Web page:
Taiwan – US security partner but silent victim in Donald Trump’s trade war
- Island’s dependence on the mainland economy has exposed it to the twists and turns of the tit-for-tat trade battle
- US president’s global tariffs have hurt steel exports to US
Numerous Asian economies linked to China’s fortunes are caught in the crossfire of the US-China trade war. But none might feel as voiceless as Taiwan.
The self-ruled island’s heavy dependence on the mainland economy has exposed it to the twists and turns of the tit-for-tat trade battle launched by US President Donald Trump months ago. But as a steel producer, it also is feeling the impact of Washington’s global steel and aluminium tariffs, which target China’s excess capacity in its steel sector, in particular.
Despite being a close military and security partner of the United States by law, Taiwan has limited diplomatic relations with Washington, mindful that any such exchange would anger Beijing, which considers the self-ruled island a breakaway province to be brought into line by force, if necessary.
A 24-year-old goods and services trade deal that is Taiwan’s only framework for an economic dialogue with the US was suspended last year amid problems filling vacancies for officials to administer the deal at the United States Trade Representative’s office as the trade war escalated.
Chern-Chyi Chen, deputy representative of economic affairs at Taiwan’s de facto embassy in Washington, said this week that Taiwan’s steel sales to the US had dropped 12 per cent since Trump gave the order in March for a 25 per cent tariff on imported steel and a 10 per cent tariff on aluminium, citing national security concerns.
“Taiwan is not exempted from the tariffs … we hope this will come to an end quickly,” the official said at an event presented by the Heritage Foundation, a Washington-based think tank.
Taiwan had lobbied for months to be exempted from the tariffs, which the US president imposed under Section 232 of the US Trade Expansion Act of 1962. Those efforts proved unsuccessful, despite other major economies winning either partial exemptions from the duties or a delay in the implementation date.
The US, which has no formal relations with Taiwan, had long been the biggest importer of Taiwanese steel. But amid the trade war and growing friction between Beijing and Taipei, mainland China surpassed the US in July to become the bigger buyer of Taiwan’s steel products as the US bought less, Taiwanese media reported.
Last year, Taiwan supplied 3.2 per cent of America’s steel imports, while mainland China supplied 2.9 per cent.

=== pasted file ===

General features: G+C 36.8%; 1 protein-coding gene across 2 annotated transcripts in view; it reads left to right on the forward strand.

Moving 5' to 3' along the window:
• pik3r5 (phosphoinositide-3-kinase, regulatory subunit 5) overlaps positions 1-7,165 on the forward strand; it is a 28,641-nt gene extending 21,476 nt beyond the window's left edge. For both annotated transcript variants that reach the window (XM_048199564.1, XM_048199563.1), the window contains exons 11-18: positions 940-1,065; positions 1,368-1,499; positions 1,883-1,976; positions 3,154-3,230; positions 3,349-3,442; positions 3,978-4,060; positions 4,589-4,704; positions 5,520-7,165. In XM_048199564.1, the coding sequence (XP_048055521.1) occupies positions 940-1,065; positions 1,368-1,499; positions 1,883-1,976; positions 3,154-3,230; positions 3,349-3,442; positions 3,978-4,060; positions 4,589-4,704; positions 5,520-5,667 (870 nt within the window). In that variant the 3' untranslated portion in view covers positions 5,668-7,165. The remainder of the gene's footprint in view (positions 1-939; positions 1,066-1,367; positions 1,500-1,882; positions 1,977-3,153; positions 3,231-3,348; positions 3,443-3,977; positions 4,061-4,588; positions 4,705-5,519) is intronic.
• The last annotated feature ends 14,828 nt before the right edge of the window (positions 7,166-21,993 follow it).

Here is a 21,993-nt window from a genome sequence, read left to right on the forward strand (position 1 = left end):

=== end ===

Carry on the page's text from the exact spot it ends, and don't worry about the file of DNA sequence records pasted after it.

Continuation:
Chen said negotiation was the way to resolve the friction at a time of uncertainty in global trade relations.
He called the lack of channels for Taiwan-US discussions lamentable, saying they were needed to manage tensions. Keeping the lines of communication open allowed the US to update trade deals or understandings with South Korea and the European Union amid Trump’s tough trade action, he said.
“With Korea they have updated Korus [the United States-Korea Free Trade Agreement],” Chen said. “With the EU, Jean-Claude Juncker came to town [Washington] to agree to talk with the US administration … It’s evident that high-level economic dialogue is necessary.”
Walter Lohman, director of the Heritage Foundation’s Asian Studies Centre, echoed Chen’s view, saying Taiwan’s lack of a trade deal with the US was attributable “to the fact that they don’t have a regular dialogue”.
“The concern of Taiwan is not reaching the appropriate people or level in the administration,” he said.
Officials from each side at the deputy secretary level are to meet regularly under the goods and services trade pact the US signed with Taiwan in 1994 known as TIFA, for the Trade and Investment Framework Agreement. Trade under the pact totalled an estimated US$88 billion in 2014.
No TIFA meeting has taken place since Trump took power. The last one was in October 2016.
TIFA, the only framework of economic dialogue for Taiwan and the US, was suspended last year because all three deputy representatives in the US Trade Representative’s office had not been confirmed by Congress. While those vacancies have been filled this year, Taiwanese officials have suggested that TIFA could still be brushed aside by more pressing issues for Washington, including the trade dispute with Beijing.
Taiwan’s lack of a voice in Trump’s tariff war stands out amid the significance the US administration has increasingly attached to the island, as Washington and Beijing become more confrontational on both strategic and geopolitical fronts.
US Vice-President Mike Pence made America’s stance clear in an October speech in which he said “America will always believe Taiwan’s embrace of democracy shows a better path for all the Chinese people”.
Pence’s remarks sufficiently emboldened Taiwanese President Tsai Ing-wen to cite the speech during an address marking the 107th anniversary of the Republic of China and to declare that Taipei could cope with Beijing’s challenges.
Taiwan could do that by seeking further support from the US, Japan, Europe and other like-minded countries, and by strengthening its strategic significance so that other nations could rally behind it, Tsai said.
In a rare high-profile show of support for Taiwan, the US government in September recalled its top diplomats from three Central American and Caribbean countries that had recently cut diplomatic ties with Taipei in favour of Beijing.
The Trump administration also has approved two arms sales to Taiwan in the past two years, after its predecessors had denied many of Taipei’s requests for new weapons systems and delayed decisions on others over the past 10 years.